Communist Party USA

  Thomas Piketty has a new collection of essays, entitled, Time for Socialism: Dispatches from a World on Fire, 2016–2021. It is not possible to overstate the positive impact that the French author’s masterwork, Capital in the 21st Century, has had on the economics profession. The book, and the massive data collection projects on global and national inequalities that were enlarged by the debates it engendered, re-opened the doors to “socialism” in post–Cold War Western economics literature. Comparisons to Karl Marx were inevitable, and sales of Marx’s own Capital leaped forward, too. Piketty demurred these associations with the comment, “I have not really read much Marx.” At the time, the remark did not seem credible. I thought he was being coy, serving up a tease to the Left, but trying to keep the discussion on himself, not Marx. However, my sorely-missed friend and comrade Art Perlo once told me, “Maybe he was telling the truth, John.” Ahem. Piketty’s new essay on socialism opens this collection. It lays out an ambitious and well-argued program for taxation, wealth redistribution, public investment, internationalism, education, science, and gender and racial equality within a social-democratic framework where, by redistributing property via democratic means, “we can help to redefine the whole set of relations of power and social domination.” He further opens: On the basis of the historical elements at my disposal, the ideal society seems to me to be one where everyone would own a few hundred thousand euros, where a few people would perhaps own a few million, but where the higher holdings (several tens or hundreds of millions, and a fortiori several billions) would only be temporary and would quickly be brought down by the tax system to more rational and socially more useful levels. From my point of view, this is an entirely appealing, data-supported, doctor-approved version of Harry McClintock’s 1923 song “Big Rock Candy Mountain.” Here is the most memorable verse: In the Big Rock Candy Mountains, There’s a land that’s fair and bright, Where the handouts grow on bushes And you sleep out every night. Where the boxcars all are empty, And the sun shines every day On the birds and the bees And the cigarette trees, The lemonade springs Where the bluebird sings In the Big Rock Candy Mountains! There are economic and political problems with “cigarette tree socialism.” There is no mention of class struggle in Piketty’s Time for Socialism. There is no mention of enforcing “peaceful co-existence” in his version of internationalism. Imperialism is no longer worth mentioning, even in the midst of NATO expansion toward Russia, ballooning military budgets, and a new Cold War with China. There is no agency to fight for and win Piketty’s “socialism,” such as a particular coalition of class, ethnic, or cultural forces or political parties—no force that could bring a regime of “participatory socialism” to power. Class is barely mentioned. Existing socialist countries are disdained by Piketty for not being sufficiently democratic—in the bourgeois sense of permitting wealth to participate “freely” as a political franchise. Market socialism is the goal for him, but not like that practiced in China, where the performance of the government is measured more by the results it delivers than by an ideal of “free and fair elections” in an environment of widely disparate wealth, and where the strategic concept of leadership is based on non-bourgeois forces seizing and dominating the “commanding heights of the economy” to preserve the public interest from the powers of capital. Oh, and Piketty’s socialism is never to be like the “absolute failure” of Soviet socialism—which nonetheless helped liberate Piketty’s country from existence…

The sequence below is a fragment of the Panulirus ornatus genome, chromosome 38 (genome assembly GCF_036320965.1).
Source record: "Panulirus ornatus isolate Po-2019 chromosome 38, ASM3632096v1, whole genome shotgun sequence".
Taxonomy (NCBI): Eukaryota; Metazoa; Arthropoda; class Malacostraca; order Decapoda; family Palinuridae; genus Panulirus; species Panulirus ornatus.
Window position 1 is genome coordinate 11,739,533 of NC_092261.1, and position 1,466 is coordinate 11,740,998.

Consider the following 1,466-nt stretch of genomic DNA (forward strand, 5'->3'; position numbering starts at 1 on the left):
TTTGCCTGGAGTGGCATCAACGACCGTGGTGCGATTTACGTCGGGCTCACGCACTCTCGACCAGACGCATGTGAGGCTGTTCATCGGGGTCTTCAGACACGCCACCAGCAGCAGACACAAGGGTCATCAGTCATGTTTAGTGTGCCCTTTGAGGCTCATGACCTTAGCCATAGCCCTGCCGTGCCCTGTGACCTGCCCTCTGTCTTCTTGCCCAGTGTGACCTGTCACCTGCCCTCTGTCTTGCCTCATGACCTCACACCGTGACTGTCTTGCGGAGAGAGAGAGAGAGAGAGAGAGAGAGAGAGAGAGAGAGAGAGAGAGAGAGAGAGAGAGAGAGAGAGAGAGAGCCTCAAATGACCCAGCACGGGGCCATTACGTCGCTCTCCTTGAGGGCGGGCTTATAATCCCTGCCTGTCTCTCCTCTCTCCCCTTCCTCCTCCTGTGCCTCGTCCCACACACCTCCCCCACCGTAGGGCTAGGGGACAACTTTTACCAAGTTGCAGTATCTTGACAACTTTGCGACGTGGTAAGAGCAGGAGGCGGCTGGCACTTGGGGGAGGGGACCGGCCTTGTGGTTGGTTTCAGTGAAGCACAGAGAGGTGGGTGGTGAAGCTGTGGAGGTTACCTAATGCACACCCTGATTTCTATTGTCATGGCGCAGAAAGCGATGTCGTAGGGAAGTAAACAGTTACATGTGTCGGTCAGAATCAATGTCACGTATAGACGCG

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In “Time for Socialism,” Picketty overlooks the class struggle